As a result,we, the undersigned organizations representing Pittsburgh residents who need greater access to mobility options, are calling for the City of Pittsburgh not to renew the Move PGH initiative, and that the State of Pennsylvania not renew the enabling e-scooter legislation. The demonstrated harms of the scooter deployment outweigh its benefits.
Mobility is a right. For too long, our city government has been disproportionately focused on private technology solutions like e-scooters that do not and cannot meet the needs of all Pittsburghers for safe, affordable, and effective transit. Now is the time for Pittsburgh to change course and prioritize solutions that benefit the residents who have the greatest transportation needs.
Pittsburghers for Public Transit is a grassroots nonprofit organization of public transit riders, workers, and residents who defend and expand public transit.
We are seeking a full-time community organizer to start in Winter 2022. The community organizer will work out of our Garfield office, but may work part-time remotely. The primary responsibilities will be to mobilize grassroots action for more equitable, affordable and sustainable transit service. The organizer will directly engage riders, bus operators and residents in community campaigns for expanded transit funding at the state and federal level, for fair fares, and for affordable housing and equitable development that puts people first. Relationship-building, leadership development and community engagement will happen through in-person, phone and digital means. The Organizer will report to the Director.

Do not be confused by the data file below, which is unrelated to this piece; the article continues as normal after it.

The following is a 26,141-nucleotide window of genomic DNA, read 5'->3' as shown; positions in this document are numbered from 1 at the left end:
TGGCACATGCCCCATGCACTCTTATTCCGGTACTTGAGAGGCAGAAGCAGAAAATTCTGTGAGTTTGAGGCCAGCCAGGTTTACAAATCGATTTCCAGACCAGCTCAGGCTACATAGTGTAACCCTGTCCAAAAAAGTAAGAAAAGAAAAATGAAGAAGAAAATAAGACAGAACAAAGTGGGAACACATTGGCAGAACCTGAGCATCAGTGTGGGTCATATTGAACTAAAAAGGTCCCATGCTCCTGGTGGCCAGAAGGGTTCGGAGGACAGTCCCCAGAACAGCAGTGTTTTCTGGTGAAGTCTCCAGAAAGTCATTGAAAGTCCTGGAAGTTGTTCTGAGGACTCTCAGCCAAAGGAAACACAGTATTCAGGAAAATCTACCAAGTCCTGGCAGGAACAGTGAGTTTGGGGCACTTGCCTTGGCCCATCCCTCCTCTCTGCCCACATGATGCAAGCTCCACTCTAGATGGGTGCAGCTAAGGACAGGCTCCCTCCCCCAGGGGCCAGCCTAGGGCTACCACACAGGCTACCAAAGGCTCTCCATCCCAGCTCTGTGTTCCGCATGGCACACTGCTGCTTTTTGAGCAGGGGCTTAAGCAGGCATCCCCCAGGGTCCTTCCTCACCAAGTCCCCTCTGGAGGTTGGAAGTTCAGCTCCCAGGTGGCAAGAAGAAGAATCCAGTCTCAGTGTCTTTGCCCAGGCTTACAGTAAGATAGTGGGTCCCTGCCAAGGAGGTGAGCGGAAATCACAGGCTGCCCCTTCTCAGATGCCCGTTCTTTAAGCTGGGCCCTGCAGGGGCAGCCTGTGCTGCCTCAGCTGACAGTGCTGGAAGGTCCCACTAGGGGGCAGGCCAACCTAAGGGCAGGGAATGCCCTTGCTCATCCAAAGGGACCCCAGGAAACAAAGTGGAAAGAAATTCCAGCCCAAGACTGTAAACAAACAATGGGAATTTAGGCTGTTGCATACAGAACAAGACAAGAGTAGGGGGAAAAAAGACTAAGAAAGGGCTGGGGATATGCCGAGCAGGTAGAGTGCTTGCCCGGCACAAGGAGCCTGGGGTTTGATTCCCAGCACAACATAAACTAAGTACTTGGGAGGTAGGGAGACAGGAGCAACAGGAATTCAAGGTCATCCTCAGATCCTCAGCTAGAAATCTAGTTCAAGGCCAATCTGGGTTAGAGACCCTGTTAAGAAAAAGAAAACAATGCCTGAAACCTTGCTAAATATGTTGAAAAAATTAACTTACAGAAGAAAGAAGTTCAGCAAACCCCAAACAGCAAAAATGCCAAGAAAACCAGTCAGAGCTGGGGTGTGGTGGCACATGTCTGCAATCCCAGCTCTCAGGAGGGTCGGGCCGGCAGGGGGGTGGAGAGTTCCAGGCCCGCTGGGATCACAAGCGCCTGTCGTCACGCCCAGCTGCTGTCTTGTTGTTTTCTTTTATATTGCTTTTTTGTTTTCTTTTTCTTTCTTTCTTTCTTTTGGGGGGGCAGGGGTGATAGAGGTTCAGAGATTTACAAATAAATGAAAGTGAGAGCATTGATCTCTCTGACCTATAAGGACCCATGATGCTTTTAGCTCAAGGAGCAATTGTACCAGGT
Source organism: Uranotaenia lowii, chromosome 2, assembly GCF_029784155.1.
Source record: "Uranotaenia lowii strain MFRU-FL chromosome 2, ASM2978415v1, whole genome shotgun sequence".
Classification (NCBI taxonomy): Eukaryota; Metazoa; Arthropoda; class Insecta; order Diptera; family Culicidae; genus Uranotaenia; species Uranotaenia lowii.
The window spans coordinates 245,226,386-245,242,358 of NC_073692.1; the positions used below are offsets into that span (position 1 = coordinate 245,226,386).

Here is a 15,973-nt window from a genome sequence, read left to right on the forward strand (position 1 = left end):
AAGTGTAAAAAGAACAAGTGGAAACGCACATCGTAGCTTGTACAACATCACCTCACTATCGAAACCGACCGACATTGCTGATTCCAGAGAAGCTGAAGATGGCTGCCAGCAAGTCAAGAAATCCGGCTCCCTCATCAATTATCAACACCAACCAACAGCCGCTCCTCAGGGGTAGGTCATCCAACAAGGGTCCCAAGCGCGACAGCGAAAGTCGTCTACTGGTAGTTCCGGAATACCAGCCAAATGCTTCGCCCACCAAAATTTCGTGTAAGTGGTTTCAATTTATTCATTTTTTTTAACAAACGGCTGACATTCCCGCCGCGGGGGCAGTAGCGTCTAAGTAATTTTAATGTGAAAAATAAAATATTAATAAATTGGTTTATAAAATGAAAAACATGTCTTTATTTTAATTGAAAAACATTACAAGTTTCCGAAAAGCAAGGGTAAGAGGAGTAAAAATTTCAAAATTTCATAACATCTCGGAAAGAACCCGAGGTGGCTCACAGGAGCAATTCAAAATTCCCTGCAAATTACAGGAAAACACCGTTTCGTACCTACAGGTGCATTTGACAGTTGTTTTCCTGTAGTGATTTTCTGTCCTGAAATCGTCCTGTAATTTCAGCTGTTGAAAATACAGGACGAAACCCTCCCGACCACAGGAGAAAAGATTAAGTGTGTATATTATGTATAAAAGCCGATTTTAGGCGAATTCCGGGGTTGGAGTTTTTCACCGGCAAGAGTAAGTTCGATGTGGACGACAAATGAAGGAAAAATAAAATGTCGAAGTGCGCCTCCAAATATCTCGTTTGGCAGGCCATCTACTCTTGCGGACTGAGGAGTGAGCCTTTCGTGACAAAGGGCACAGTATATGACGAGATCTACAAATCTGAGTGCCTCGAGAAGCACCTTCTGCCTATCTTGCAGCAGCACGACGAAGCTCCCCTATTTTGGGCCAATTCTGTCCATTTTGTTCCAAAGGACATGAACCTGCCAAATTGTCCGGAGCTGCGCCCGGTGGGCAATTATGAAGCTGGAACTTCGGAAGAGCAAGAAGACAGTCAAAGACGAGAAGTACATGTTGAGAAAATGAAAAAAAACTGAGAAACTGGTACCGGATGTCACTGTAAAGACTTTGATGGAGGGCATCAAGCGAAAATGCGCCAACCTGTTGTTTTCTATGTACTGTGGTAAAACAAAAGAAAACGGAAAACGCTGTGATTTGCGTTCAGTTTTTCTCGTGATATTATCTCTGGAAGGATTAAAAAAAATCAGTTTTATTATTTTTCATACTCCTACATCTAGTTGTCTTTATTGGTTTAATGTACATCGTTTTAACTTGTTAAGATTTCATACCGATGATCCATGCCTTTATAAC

PPT has a very small paid staff team, and close collaboration is required between all four staff positions. This is not an entry-level position; we strongly prefer applicants with experience in community or labor organizing. Primary duties and responsibilities of the community organizer include, but are not limited to, the following:
Lead PPT base-building and leadership development
Bottom-line the member-driven organizing committee, and recruit, train and support new members
Develop and conduct member outreach plan
Build strong relationships and develop a leadership pipeline for PPT member engagement
Mobilize members to take action and track participation
Facilitate and lead canvassing days, phone banks, community meetings, events, and demonstrations
Create and distribute fliers and other outreach material
Manage and update the database of contacts and action history for each campaign
Assist in management of PPT interns, members and volunteers.
Assist with campaign planning and implementation, informed by transit riders and workers
Assist with strategic planning
Research transit needs, land use projects and policies that affect public transit riders and workers along with the community
Assist with coalition building, by identifying and collaborating with allied partners
Support fundraising efforts and events
Participate in digital content creation and use social media and online organizing tools to support virtual-to in-person engagement and leadership development.
Assist in setting up digital infrastructure for meeting registration, online petitions, and contact management. Assist in preparing call lists and online access for volunteer phone banking and email outreach.
Develop social media posts to drive engagement to PPT’s website, PPT meetings, and volunteer opportunities.
Assist with writing of PPT blogs on campaign position
Represent PPT in coalitions, meetings and events, and in communication with members of the media
Organized, responsible, and independent self-starter with the ability to identify new opportunities, while effectively using existing resources